Filing for protection under Chapter 7 of the U.S. Bankruptcy Code can provide financial relief to people who are faced with unmanageable debt. However, before you can file for Chapter 7 bankruptcy, you will need to qualify. If you do not qualify for Chapter 7 bankruptcy, relief might be available to you under a different type of bankruptcy.
The means test
To file for Chapter 7 bankruptcy, people must meet the means test. This test compares your income to the median income where you live for your family’s size. If your income is greater than the median income, you might not qualify for Chapter 7 bankruptcy. However, you might qualify to file for Chapter 13 bankruptcy.
Enough time has passed since a previous bankruptcy discharge
Under bankruptcy law, people are only allowed to file a second or subsequent bankruptcy petition if enough time has passed since their previous discharges. If you previously received a discharge in a Chapter 7 bankruptcy case, you must wait for at least eight years before you can file another Chapter 7 petition. If you previously received a discharge in a Chapter 13 bankruptcy case, you will need to wait for six years before you can file a Chapter 7 petition. The period runs from the date when your previous bankruptcy petition was filed rather than from the date your debts were discharged. You also cannot file for bankruptcy if a previous case was dismissed within the last 180 days because of fraud, because your creditors asked for the automatic stay to be lifted or because you violated the court’s order.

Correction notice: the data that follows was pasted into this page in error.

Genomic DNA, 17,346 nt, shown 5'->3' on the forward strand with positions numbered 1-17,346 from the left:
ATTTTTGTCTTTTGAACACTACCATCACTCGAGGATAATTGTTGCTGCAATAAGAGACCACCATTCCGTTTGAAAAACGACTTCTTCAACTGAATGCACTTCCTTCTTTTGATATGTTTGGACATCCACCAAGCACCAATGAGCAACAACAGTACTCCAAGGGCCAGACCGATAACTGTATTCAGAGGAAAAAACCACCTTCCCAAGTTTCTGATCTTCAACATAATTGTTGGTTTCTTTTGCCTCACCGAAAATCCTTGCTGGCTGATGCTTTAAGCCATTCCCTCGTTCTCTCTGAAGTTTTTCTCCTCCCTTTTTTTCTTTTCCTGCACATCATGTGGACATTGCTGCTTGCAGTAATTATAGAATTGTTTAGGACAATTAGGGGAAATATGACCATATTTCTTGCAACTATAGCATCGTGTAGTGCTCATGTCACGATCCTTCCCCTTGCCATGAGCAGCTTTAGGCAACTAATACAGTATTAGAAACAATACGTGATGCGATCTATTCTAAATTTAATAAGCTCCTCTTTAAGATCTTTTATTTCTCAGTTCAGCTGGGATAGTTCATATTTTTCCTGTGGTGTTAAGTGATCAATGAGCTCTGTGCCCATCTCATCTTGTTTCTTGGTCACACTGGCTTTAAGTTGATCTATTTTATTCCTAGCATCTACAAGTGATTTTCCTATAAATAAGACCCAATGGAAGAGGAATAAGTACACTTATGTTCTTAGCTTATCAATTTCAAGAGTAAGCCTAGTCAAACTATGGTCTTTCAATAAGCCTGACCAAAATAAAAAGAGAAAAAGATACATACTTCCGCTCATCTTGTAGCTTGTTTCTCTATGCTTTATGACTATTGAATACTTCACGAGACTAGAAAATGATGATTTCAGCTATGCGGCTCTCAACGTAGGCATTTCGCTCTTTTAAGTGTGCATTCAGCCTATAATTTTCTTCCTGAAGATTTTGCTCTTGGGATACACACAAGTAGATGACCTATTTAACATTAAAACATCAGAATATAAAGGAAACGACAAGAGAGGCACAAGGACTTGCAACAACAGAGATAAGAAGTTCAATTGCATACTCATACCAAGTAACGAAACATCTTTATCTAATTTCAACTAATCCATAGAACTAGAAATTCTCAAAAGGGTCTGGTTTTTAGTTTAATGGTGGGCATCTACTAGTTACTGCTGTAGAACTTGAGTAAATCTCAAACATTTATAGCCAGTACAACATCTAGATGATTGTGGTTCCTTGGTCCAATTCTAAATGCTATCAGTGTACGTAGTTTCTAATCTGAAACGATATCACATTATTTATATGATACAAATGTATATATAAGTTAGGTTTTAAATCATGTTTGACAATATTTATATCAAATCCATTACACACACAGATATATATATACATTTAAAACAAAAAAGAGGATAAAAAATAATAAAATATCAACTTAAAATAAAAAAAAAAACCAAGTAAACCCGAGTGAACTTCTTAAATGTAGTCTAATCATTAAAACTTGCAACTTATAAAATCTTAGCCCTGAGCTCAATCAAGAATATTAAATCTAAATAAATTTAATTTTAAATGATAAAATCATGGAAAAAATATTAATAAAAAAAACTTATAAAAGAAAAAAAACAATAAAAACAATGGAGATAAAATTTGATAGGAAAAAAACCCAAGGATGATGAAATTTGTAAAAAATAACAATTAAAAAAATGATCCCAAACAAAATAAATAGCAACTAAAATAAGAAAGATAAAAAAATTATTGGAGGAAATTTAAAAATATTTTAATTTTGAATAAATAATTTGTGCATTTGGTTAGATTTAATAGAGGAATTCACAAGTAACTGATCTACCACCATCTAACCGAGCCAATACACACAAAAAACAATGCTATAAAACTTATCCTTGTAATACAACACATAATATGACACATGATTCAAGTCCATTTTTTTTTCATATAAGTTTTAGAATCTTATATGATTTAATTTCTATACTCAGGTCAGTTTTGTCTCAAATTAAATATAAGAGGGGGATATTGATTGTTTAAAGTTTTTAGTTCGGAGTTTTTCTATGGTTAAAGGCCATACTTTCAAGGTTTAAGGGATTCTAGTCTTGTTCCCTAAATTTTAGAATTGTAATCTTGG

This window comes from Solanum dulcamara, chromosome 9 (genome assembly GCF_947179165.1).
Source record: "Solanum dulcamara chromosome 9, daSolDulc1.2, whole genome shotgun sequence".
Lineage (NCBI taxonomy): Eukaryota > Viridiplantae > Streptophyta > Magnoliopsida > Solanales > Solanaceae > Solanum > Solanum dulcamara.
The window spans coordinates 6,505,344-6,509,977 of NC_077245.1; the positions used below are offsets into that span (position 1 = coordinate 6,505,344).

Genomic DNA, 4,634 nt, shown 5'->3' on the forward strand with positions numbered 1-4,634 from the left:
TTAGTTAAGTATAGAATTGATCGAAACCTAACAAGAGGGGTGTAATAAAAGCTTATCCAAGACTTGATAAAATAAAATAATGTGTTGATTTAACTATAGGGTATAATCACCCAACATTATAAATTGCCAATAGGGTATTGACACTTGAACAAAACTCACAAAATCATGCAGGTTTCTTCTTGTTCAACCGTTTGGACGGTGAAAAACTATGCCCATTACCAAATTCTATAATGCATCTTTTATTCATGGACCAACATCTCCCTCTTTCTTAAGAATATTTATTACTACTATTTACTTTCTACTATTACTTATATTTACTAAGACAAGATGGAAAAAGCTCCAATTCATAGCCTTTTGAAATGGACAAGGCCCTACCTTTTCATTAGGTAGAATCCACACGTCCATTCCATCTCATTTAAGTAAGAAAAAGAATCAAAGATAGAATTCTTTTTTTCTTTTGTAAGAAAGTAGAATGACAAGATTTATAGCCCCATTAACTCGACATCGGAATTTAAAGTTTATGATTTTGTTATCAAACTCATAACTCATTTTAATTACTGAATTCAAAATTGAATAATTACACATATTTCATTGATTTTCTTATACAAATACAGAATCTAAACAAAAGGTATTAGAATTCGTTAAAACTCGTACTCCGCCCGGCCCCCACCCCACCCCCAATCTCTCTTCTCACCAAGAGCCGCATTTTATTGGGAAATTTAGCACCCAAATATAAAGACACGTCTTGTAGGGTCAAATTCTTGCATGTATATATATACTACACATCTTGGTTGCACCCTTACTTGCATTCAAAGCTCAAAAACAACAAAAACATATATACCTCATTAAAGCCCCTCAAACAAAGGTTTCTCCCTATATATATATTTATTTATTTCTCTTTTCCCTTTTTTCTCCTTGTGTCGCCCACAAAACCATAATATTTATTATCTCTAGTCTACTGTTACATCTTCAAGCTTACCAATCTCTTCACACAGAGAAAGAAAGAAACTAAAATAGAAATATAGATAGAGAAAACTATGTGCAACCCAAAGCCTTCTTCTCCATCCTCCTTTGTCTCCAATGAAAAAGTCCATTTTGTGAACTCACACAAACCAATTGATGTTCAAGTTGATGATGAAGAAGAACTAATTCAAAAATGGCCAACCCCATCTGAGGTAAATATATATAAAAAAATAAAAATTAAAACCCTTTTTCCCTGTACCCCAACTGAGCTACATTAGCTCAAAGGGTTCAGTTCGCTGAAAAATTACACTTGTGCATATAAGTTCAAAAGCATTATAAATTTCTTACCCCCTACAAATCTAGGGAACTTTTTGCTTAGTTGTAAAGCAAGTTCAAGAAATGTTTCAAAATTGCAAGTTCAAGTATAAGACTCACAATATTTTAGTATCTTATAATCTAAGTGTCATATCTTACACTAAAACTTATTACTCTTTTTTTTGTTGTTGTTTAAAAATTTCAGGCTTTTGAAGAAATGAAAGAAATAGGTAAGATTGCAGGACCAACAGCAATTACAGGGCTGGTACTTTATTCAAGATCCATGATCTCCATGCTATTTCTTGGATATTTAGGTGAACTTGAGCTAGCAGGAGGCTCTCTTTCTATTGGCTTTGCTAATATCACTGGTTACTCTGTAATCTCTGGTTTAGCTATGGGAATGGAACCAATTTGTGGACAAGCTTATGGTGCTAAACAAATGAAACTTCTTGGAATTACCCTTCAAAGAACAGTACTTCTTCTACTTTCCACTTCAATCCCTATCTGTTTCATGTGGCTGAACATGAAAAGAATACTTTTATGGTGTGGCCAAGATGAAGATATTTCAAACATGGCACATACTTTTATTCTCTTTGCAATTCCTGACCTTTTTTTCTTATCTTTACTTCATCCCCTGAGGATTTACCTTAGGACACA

Credit counseling requirement
Before you can file a petition for Chapter 7 bankruptcy, you must complete a pre-filing credit counseling session. These are available through approved credit counseling agencies over the phone, in person and online. Once you complete the credit counseling course, you will be given a certificate. Save this certificate because it must be filed with your Chapter 7 bankruptcy petition.
Chapter 7 bankruptcy can provide financial relief to people who are overwhelmed by unsecured debts. People who are unsure whether they qualify for Chapter 7 bankruptcy might want to talk to a bankruptcy attorney to learn about their options.